Getting to 50/50


How many women and men in their 30s and 40s thought they were going to have an “equal partnership” marriage and then found that it was not as easy as they thought, especially once kids entered the picture? Finding balance in your marriage can be tricky, especially given the many subtle and not-so-subtle pressures on women to carry most of the burden on the home front and the concomitant pressure on their partners to provide.

Getting to 50/50 How Working Couples Can Have It All by Sharing It All is a great resource for couples grappling with the daily reality of caring for children and managing two careers. Authors Sharon Meers and Joanna Strober make a persuasive case for the benefits to both partners and to their children of having couples share the responsibilities of the family — not literally splitting every task 50/50, nor at every moment in time, but over time sharing both in the domestic realm and the economic arena. Data shows that children don’t suffer from marginally less time with mom, and they benefit from increased time with dad. And although the workplace is not as supportive of two-career families as it should be, many women and men are asking for and getting more family friendly policies.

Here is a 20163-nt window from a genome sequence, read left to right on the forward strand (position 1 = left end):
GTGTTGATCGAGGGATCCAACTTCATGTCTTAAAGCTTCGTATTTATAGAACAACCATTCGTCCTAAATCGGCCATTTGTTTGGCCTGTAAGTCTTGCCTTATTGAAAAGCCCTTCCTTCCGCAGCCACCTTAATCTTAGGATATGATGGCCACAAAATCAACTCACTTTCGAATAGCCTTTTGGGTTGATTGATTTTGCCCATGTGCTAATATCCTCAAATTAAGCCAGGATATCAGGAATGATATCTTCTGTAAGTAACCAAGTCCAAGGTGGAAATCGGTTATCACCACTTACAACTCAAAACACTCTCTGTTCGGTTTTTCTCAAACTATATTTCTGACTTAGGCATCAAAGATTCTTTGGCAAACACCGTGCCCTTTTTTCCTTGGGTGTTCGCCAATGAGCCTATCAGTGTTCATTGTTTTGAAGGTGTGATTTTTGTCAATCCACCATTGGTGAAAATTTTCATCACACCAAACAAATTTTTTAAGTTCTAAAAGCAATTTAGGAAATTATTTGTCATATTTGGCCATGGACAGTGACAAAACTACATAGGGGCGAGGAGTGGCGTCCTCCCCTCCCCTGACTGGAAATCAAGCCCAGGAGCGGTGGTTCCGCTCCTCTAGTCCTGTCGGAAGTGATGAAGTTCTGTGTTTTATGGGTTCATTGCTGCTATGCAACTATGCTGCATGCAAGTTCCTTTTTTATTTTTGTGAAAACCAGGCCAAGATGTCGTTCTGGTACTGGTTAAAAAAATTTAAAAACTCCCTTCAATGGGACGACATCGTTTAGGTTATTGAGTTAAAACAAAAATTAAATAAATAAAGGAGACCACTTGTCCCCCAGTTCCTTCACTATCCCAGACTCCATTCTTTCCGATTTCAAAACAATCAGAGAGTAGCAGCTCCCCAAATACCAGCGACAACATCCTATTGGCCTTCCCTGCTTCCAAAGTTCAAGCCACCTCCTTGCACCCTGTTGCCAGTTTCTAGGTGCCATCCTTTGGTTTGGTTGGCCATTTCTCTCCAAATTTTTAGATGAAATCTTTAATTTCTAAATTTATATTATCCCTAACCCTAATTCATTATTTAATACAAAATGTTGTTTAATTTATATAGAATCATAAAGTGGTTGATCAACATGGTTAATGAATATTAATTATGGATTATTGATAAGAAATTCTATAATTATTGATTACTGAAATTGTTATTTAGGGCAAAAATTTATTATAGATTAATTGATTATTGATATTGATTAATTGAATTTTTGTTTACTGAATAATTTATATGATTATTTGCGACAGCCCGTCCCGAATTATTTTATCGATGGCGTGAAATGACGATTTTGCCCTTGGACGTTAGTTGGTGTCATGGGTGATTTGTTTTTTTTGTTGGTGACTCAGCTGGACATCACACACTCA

As you know if you read my earlier posts, I support a couple’s right to choose their family structure. Choosing to stay home with kids is no less valid or valuable than choosing to pursue a career. I stayed home full-time until my second daughter entered kindergarten and my son entered pre-school (I was either pregnant or lactating for basically six years straight!), and I am immensely grateful that I could. At the same time, I am really enjoying the expansion of my world and my impact that my career has granted me. The important element here is choice. And given the many forces on the job and in our culture that push women toward staying home and discourage returning to the workplace, I welcome this book that encourages women not to give up on a career they care about too easily and gives lots of practical advice on how to “have it all.”

Meers and Strober identify one key to making it work — a supportive spouse. How true! My husband Reece is my biggest cheerleader, and he has unfailingly and remarkably cheerfully accommodated the additional demands on him that my coaching career has made. He does this largely because he loves me and wants me to be happy. But it also serves his self-interest. Both he and I are thrilled to have me step up and begin contributing financially to our family. As my earnings rise, the pressure on him diminishes and his flexibility and prospects expand. Sharing benefits us both.

I still am having trouble letting go of the feeling of ultimate responsibility for things like running out of vital household supplies, like toilet paper … but I’m working on sharing that one, too!